Saturday, December 19, 2009

The Authors Guild Weighs In

Last Sunday, we talked about Random House claiming e-book rights via contracts signed before e-books came into existence - and heirs fighting that stance. Today, a week later, we’re talking about the Authors Guild post in response to Random House’s move.
A fundamental principle of book contracts is that the grant of rights is limited. Publishers acquire only the rights that they bargain for; authors retain rights they have not expressly granted to publishers. E-book rights, under older book contracts, were retained by the authors.
The post goes on to say:
A federal court in 2001 examined this precise matter in Random House v. Rosetta Books. Judge Stein of the Southern District of New York was unequivocal in his 10-page decision: authors did not grant publishers the e-book rights in the old book contracts at issue.
The post notes that times are hard in the publishing industry, but adds:
It's regrettable and unhelpful that Random House has chosen to try to intimidate authors and agents over these old book contracts. With such a weak legal hand, it would be well advised to stick to its strength -- the advantages that its marketing muscle can provide owners of e-book rights. It should also start offering a fair royalty for those rights.
Click over to read the full post on the Authors Guild site.
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  1. "It should also start offering a fair royalty for those rights."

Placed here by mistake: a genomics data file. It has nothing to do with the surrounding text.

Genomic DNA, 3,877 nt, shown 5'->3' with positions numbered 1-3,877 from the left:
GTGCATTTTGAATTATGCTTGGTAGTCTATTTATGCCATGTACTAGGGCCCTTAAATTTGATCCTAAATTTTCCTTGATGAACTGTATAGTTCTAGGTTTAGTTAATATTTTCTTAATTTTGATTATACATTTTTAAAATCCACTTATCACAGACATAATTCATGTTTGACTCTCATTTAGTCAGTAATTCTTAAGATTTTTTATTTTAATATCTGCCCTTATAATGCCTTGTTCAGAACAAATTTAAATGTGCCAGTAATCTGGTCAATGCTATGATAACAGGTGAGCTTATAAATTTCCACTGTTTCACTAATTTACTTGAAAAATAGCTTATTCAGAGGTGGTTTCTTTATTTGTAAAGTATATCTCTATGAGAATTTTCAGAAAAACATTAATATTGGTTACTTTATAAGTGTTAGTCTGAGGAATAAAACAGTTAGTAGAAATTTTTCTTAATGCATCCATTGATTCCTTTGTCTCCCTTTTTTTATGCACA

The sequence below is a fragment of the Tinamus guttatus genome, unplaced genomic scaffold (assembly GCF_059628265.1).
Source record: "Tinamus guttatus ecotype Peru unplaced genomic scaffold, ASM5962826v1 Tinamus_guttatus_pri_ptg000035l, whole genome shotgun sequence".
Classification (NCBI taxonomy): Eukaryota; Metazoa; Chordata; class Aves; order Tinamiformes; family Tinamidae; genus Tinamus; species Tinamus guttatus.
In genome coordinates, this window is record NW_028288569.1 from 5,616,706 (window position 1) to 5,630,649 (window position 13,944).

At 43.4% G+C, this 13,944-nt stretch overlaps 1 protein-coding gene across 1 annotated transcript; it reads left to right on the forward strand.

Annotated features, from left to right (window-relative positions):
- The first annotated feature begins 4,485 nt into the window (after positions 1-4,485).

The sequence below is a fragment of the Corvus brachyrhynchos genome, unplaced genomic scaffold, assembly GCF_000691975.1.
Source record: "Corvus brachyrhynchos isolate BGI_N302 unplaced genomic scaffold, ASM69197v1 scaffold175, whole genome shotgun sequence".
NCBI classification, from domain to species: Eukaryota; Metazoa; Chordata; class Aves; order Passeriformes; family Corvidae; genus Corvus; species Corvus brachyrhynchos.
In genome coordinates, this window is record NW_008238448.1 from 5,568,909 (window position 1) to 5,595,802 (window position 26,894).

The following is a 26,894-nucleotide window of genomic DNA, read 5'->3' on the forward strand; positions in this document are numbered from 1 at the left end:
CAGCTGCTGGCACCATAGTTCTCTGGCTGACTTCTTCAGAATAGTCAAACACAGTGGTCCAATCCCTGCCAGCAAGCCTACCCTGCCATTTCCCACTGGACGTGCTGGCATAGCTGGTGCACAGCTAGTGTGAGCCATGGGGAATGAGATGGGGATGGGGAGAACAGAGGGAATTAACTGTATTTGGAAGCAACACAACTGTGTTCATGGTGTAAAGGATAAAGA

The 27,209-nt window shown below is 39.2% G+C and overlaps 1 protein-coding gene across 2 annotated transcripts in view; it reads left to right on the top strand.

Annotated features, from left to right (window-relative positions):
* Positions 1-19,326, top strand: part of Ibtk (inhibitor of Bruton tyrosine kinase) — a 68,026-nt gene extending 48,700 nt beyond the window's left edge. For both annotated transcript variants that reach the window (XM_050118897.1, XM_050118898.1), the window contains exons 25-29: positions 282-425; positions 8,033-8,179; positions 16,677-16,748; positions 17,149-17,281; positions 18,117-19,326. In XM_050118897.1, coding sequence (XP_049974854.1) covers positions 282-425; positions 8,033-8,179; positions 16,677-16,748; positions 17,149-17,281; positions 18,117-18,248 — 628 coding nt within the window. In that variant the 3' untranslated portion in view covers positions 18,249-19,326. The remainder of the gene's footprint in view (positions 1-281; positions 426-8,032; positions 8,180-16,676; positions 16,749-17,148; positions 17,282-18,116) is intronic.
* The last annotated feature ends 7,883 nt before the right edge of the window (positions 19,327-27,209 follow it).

Amen. I'm going to read the whole article, too. Thanks for keeping me up to date on this issue, it's and important one the way the industry is heading.

    Marvin D Wilson

  2. Thanks for the update, Helen. I was surprised that Random House would have taken this course.

    Mystery Writing is Murder

  3. It's good we have organizations like the Authors Guild and the professional writers organizations. Without them, we'd be in an even worse muddle. Thanks for posting this.

  4. Hooray for the Authors Guild!

  5. I agree with the cheers for Authors Guild.

  6. Good for the guild. That's the way it should be. Glad they came out on the issue and to clarify why the Judge Stein ruled the way he did. This way authors of older contracts know where they stand, if their publisher tries the same.

    Knowledge is power.

  7. You're so good at keeping us up to date with these things - thanks!!

  8. Publishers usually try to grab all rights to books but are only entitled to those listed in the contract. In 1999 an ebook publisher tried to take all rights to a novel I foolishily placed with them but I was thankfully able to break the contract within six months. Why would an ebook company want to retain film, audio and print rights that they never intended to use?

  9. Thank you for this link, Helen. If I was negotiating a contract myself, I never would have asked for 50% royalties on e-book sales.

    Now that I know 15% is based on 50/50 split of net profits for a hardcover, I know why 50% is fair for e-book rights.

    I'm starting to think that the industry, in an admirable effort to remain viable in a new landscape, is losing the balance between profit and art.

    Profit is vital, because without it, artists would have to make a living in call centers and strip malls.

    But I'm not writing a novel to get rich, or to make a publisher rich. I live for the art.

  10. You know why, Jean. They're hoping the e-book becomes widely popular, then they have all the rights to a bestseller. In the meantime, you, the author, are stuck.

  11. Thanks for the update on this issue, Helen. Hopefully as the Guild keeps the pressure on publishers the contracts will become clearer in the future and the publishers will stop trying to rewrite the old contracts to suit them.


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